04/02/2016 5:09 AM AEDT | Updated 15/07/2016 12:51 PM AEST

It's Time To Rethink The Plebiscite On Same-Sex Marriage

Granted, the per capita cost of what amounts to an opinion poll on steroids might not be much more than a couple of cups of coffee, but $160 million is enough to build a new regional hospital or several schools.

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Kings and queens pawns symbolizing the same sex marriage

A renewed debate over the merits of Australia's mooted plebiscite on same-sex marriage has erupted over recent days, sparked by a speech delivered in the US by my brother, former Prime Minister Tony Abbott, and fuelled by pledges to disregard the outcome of the vote from opponents of change such as Senator Eric Abetz.

The plan for a plebiscite, or vote of the people, to decide whether the Australian parliament should change the definition of marriage was lit upon last August in a surprise meeting of the federal Liberal and National party rooms. That meeting was called to debate whether Coalition members of parliament should be allowed a conscience vote on the proposed reform, which would allow same-sex couples to marry.

From all accounts the opponents of a conscience vote, rallied by my brother, convincingly won the day, resulting in the government's commitment to putting the question to the people during the next term of federal parliament. That was an outcome I vehemently and publicly disagreed with then, and still do now.

I have always maintained that changing the Marriage Act to allow same-sex couples to legally wed should be decided in parliament, by the MPs who the people elected as their representatives. That is what happened in 2004 when parliament under then-Prime Minister John Howard amended the Act to ensure it was exclusive to heterosexual couples.

The proposed plebiscite, however, was also backed by Prime Minister Malcolm Turnbull, previously a staunch proponent of a conscience vote in parliament, when he took over as leader of the Liberal party a month later. There is no doubt that was an act of political expediency, designed to salve the opponents of reform in the Coalition party room and guarantee his leadership, as well as maintain a point of difference with the Labor party's pledge, should it be elected, to amend the Act within 100 days.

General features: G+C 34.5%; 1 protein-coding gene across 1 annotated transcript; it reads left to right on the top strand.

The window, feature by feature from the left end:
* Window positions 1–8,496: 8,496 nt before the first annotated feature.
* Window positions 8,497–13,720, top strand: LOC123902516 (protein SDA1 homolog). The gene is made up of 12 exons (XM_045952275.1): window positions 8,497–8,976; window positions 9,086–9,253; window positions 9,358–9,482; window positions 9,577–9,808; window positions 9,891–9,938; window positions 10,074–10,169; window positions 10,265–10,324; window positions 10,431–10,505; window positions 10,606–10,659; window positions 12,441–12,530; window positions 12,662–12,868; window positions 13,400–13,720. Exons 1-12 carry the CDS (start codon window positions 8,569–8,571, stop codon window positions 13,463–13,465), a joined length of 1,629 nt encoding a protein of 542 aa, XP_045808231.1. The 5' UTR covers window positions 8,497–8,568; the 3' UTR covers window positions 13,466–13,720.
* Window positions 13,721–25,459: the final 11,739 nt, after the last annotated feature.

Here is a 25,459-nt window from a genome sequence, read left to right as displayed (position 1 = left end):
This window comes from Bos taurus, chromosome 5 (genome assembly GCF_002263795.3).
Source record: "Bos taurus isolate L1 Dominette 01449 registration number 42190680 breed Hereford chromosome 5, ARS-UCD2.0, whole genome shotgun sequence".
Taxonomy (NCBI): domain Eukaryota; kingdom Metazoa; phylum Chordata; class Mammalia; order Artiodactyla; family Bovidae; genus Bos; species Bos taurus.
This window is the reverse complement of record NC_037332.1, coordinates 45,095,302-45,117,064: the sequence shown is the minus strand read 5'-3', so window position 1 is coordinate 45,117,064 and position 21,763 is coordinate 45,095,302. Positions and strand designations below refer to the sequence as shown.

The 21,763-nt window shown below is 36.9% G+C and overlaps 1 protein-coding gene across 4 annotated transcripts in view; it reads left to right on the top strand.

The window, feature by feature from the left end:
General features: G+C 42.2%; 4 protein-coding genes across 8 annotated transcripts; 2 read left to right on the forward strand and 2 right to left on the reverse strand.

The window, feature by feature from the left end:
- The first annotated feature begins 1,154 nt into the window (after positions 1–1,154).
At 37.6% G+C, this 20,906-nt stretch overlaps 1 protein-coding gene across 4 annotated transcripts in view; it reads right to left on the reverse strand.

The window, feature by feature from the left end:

As a Liberal and a politician myself, I thoroughly understood the new Prime Minister's position, while still finding it personally deeply disappointing, just as I had my brother's.

Fast forward to February 2016 and the Turnbull government has settled in, making and considering changes to policy across a range of issues, not least in the crucial area of tax reform. The government is enjoying enormous support, with the Prime Minister's personal popularity still out of the ball park, amid suggestions that Senate crossbench recalcitrance on the reinstatement of the building industry industrial watchdog might trigger a double dissolution election.

There is also now significantly more support for marriage equality in parliament, and apparently a deepening dislike for the idea of a plebiscite among the general public. According to lobby group Australian Marriage Equality's national director Rodney Croome, today a majority of MPs, albeit a slim one, in both the House of Representatives and the Senate, support same-sex marriage.

Those MPs presumably do not share the view my brother expressed in the US last week that "it would be easier for Australians who feel strongly about same-sex marriage to accept a decision -- either way -- if it were made by the whole people and not just by the parliament." I have to assume that, just as they should, those parliamentarians have made their minds up, based on their own convictions and the wishes of their electorates.

Also this week, there was more polling confirming majority popular support for same-sex marriage. A poll by ReachTel, commissioned by Australian Marriage Equality, showed that voters in three rural seats held by the Nationals were 57.5 percent opposed to a plebiscite, and that 61.9 percent of those voters were in favour of legislating for same-sex marriage.

Meanwhile, there's been increasing media coverage of public disquiet about the reported cost of a plebiscite. Granted, the per capita cost of what amounts to an opinion poll on steroids might not be much more than a couple of cups of coffee, but $160 million is enough to build a new regional hospital or several schools.

With all that in the mix, surely now is the time for a rethink on the plebiscite, which has the potential to divide our communities, further marginalise already vulnerable gay and lesbian Australians and their families and which, at the end of the day, won't be binding on MPs who oppose the change when they come to vote in Parliament.

I believe that in 2016 a majority of Australians are ready to allow their MPs to make good on the call then-Prime Minister Abbott made in May last year, when he said in question time that this important reform "ought to be owned by the parliament."